A couple of years ago, I joined a group of hunters just after they had arrived at their hunting camp. When I got there, they were all down at the range sighting in their rifles. They had just mounted scopes on these rifles and were trying to sight them in at 200 yards. Bullets were going everywhere, nobody knew exactly where, and everyone was getting worn out hiking that 200 yards to see if they were even on the paper. A lot of ammo was wasted that afternoon and, frankly, I’m not sure that they ever got some of those rifles zeroed. Their successful shots at game were few and far between.
It is a much easier task to sight in the average hunting rifle at 25 yards. It takes way less time, ammunition, and frustration. Simply sight the rifle to hit dead-on at 25 yards. Depending upon your caliber, bullet weight, and velocity, you will be 1-3 inches high at 100 yards and about back to zero at 200 yards.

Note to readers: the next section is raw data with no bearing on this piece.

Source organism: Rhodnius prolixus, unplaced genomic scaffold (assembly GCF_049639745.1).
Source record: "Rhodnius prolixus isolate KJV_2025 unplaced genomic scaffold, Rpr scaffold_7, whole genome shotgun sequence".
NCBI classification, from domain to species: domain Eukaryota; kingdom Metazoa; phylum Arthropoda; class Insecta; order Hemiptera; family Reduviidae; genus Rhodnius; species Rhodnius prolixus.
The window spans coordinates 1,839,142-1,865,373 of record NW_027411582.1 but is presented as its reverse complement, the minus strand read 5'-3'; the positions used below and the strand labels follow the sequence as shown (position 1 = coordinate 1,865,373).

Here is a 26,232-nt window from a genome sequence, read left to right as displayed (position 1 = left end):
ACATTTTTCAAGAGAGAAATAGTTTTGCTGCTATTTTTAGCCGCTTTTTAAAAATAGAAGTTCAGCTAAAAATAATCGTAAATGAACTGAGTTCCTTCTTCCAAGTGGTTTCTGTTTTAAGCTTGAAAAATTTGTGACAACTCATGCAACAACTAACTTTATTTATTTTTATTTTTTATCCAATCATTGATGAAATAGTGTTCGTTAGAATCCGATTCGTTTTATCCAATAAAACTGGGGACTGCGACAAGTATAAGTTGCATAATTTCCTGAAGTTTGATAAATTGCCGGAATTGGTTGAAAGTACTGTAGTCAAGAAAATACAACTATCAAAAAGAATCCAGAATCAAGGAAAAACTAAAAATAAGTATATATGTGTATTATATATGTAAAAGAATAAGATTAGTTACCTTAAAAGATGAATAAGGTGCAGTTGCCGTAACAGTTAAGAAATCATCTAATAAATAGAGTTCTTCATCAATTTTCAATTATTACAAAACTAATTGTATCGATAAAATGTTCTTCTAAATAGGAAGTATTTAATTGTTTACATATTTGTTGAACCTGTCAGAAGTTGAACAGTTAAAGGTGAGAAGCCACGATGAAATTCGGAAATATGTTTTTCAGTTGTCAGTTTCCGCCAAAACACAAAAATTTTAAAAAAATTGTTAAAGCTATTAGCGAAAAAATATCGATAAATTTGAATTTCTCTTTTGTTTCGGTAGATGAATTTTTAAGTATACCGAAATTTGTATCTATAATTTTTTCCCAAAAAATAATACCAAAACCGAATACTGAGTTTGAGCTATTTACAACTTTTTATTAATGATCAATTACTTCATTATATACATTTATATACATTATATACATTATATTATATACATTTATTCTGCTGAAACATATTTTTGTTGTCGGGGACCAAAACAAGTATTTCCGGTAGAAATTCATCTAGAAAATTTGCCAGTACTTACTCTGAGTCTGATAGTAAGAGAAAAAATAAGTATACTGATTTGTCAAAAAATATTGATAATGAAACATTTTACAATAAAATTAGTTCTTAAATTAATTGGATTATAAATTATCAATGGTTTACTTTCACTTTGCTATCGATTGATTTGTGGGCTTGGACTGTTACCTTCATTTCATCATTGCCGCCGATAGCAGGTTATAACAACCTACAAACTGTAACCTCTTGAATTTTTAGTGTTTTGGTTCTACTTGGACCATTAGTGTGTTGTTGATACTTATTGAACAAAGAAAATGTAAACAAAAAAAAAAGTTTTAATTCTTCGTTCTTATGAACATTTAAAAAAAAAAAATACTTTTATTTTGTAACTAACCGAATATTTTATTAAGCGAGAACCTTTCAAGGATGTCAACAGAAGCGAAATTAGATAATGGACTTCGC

For example, the 180 gr load in a .30-06 (@2700fps), zeroed at 25 yards, will be about 2 ¼ inches high at 100 and ¾ inches high at 200. At 300 yards it will only be @ 8 inches low. In other words, at all practical hunting ranges, the shooter can just hold dead on his target (the deer’s shoulder) and he will deliver a killing hit.
But, for goodness sakes, don’t just sight in at 25 yards and call it good. You’ve got to shoot the rifle at 100, and farther, to make the minute adjustments for windage and elevation in your particular rifle with your particular load.
One can generally get sighted dead-on at 25 yards with 10 rounds, or less. Use the other 10 rounds in the box to check yourself out at 100 to 200 yards and you are good to go. Don’t be afraid to make minor adjustments that will allow you to meet your specific hunting needs, but make them judiciously. And you can be happy that you’ve got your hunting rifle ready for the season by only shooting a box, or less, of ammo. It’s simple, easy, and almost painless.
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